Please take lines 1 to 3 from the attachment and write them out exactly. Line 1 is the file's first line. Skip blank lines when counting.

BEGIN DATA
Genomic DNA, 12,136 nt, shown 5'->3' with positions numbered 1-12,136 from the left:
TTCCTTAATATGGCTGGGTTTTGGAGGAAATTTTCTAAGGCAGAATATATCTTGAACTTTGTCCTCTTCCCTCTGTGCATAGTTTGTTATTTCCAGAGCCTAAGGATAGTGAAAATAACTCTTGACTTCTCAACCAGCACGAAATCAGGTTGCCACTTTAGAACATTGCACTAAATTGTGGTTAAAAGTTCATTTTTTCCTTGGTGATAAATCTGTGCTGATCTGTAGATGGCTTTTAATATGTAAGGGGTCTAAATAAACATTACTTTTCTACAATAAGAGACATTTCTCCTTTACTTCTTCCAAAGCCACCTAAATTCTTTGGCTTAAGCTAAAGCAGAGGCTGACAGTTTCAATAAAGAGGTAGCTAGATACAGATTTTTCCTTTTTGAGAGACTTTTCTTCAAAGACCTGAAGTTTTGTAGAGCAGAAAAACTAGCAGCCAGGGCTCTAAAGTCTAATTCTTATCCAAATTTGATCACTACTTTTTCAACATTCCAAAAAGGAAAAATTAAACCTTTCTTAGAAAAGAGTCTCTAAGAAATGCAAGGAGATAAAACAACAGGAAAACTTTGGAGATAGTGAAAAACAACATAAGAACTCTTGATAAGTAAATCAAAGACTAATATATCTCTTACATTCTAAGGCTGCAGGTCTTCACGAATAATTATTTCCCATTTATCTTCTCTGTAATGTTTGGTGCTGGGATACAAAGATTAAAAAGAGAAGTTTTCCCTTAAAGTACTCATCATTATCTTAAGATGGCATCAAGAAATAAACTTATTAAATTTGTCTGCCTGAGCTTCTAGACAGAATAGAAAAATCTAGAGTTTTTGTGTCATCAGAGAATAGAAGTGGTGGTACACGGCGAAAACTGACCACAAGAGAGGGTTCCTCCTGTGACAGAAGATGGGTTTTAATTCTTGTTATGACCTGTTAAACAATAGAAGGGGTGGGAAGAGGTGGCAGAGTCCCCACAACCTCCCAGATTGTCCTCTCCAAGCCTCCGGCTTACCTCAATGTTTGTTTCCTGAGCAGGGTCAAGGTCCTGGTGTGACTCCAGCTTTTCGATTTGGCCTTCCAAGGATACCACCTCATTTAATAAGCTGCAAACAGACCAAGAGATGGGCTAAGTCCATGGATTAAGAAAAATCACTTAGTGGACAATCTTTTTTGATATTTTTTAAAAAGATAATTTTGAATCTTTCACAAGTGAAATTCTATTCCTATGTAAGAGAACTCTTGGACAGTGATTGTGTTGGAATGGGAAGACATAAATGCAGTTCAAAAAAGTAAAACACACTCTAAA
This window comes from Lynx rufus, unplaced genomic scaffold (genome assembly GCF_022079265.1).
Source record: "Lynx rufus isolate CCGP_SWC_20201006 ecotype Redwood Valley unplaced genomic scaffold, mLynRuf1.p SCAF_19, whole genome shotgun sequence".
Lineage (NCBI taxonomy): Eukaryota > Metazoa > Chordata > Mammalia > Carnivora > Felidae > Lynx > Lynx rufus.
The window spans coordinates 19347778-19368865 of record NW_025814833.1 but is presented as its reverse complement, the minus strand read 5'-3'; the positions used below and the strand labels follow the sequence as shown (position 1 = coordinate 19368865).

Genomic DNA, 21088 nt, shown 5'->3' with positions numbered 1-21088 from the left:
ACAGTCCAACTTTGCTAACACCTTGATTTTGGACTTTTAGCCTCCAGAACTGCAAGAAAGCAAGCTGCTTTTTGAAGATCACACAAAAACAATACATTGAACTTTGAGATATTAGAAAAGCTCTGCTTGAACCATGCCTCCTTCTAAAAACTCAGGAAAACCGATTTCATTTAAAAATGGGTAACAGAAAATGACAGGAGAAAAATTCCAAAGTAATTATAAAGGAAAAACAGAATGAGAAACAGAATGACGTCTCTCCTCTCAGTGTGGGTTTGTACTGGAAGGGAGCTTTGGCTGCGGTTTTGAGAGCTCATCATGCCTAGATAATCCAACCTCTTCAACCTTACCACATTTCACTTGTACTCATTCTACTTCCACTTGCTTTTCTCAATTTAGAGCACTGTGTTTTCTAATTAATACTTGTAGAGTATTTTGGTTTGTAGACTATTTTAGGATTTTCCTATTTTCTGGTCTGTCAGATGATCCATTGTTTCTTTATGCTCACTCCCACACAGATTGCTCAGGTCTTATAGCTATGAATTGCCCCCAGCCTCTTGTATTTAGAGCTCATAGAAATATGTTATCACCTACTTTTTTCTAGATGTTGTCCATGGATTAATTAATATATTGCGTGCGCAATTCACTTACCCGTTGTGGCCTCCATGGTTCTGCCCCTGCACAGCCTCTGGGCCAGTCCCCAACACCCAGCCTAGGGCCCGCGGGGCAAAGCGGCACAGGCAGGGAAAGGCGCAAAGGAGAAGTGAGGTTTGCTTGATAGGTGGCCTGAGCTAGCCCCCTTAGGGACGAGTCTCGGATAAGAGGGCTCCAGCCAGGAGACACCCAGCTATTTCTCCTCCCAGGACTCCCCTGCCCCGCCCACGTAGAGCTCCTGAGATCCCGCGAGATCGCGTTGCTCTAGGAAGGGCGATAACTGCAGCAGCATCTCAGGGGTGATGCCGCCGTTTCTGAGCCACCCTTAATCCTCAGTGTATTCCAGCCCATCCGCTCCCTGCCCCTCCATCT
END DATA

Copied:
Genomic DNA, 12,136 nt, shown 5'->3' with positions numbered 1-12,136 from the left:
TTCCTTAATATGGCTGGGTTTTGGAGGAAATTTTCTAAGGCAGAATATATCTTGAACTTTGTCCTCTTCCCTCTGTGCATAGTTTGTTATTTCCAGAGCCTAAGGATAGTGAAAATAACTCTTGACTTCTCAACCAGCACGAAATCAGGTTGCCACTTTAGAACATTGCACTAAATTGTGGTTAAAAGTTCATTTTTTCCTTGGTGATAAATCTGTGCTGATCTGTAGATGGCTTTTAATATGTAAGGGGTCTAAATAAACATTACTTTTCTACAATAAGAGACATTTCTCCTTTACTTCTTCCAAAGCCACCTAAATTCTTTGGCTTAAGCTAAAGCAGAGGCTGACAGTTTCAATAAAGAGGTAGCTAGATACAGATTTTTCCTTTTTGAGAGACTTTTCTTCAAAGACCTGAAGTTTTGTAGAGCAGAAAAACTAGCAGCCAGGGCTCTAAAGTCTAATTCTTATCCAAATTTGATCACTACTTTTTCAACATTCCAAAAAGGAAAAATTAAACCTTTCTTAGAAAAGAGTCTCTAAGAAATGCAAGGAGATAAAACAACAGGAAAACTTTGGAGATAGTGAAAAACAACATAAGAACTCTTGATAAGTAAATCAAAGACTAATATATCTCTTACATTCTAAGGCTGCAGGTCTTCACGAATAATTATTTCCCATTTATCTTCTCTGTAATGTTTGGTGCTGGGATACAAAGATTAAAAAGAGAAGTTTTCCCTTAAAGTACTCATCATTATCTTAAGATGGCATCAAGAAATAAACTTATTAAATTTGTCTGCCTGAGCTTCTAGACAGAATAGAAAAATCTAGAGTTTTTGTGTCATCAGAGAATAGAAGTGGTGGTACACGGCGAAAACTGACCACAAGAGAGGGTTCCTCCTGTGACAGAAGATGGGTTTTAATTCTTGTTATGACCTGTTAAACAATAGAAGGGGTGGGAAGAGGTGGCAGAGTCCCCACAACCTCCCAGATTGTCCTCTCCAAGCCTCCGGCTTACCTCAATGTTTGTTTCCTGAGCAGGGTCAAGGTCCTGGTGTGACTCCAGCTTTTCGATTTGGCCTTCCAAGGATACCACCTCATTTAATAAGCTGCAAACAGACCAAGAGATGGGCTAAGTCCATGGATTAAGAAAAATCACTTAGTGGACAATCTTTTTTGATATTTTTTAAAAAGATAATTTTGAATCTTTCACAAGTGAAATTCTATTCCTATGTAAGAGAACTCTTGGACAGTGATTGTGTTGGAATGGGAAGACATAAATGCAGTTCAAAAAAGTAAAACACACTCTAAA
This window comes from Lynx rufus, unplaced genomic scaffold (genome assembly GCF_022079265.1).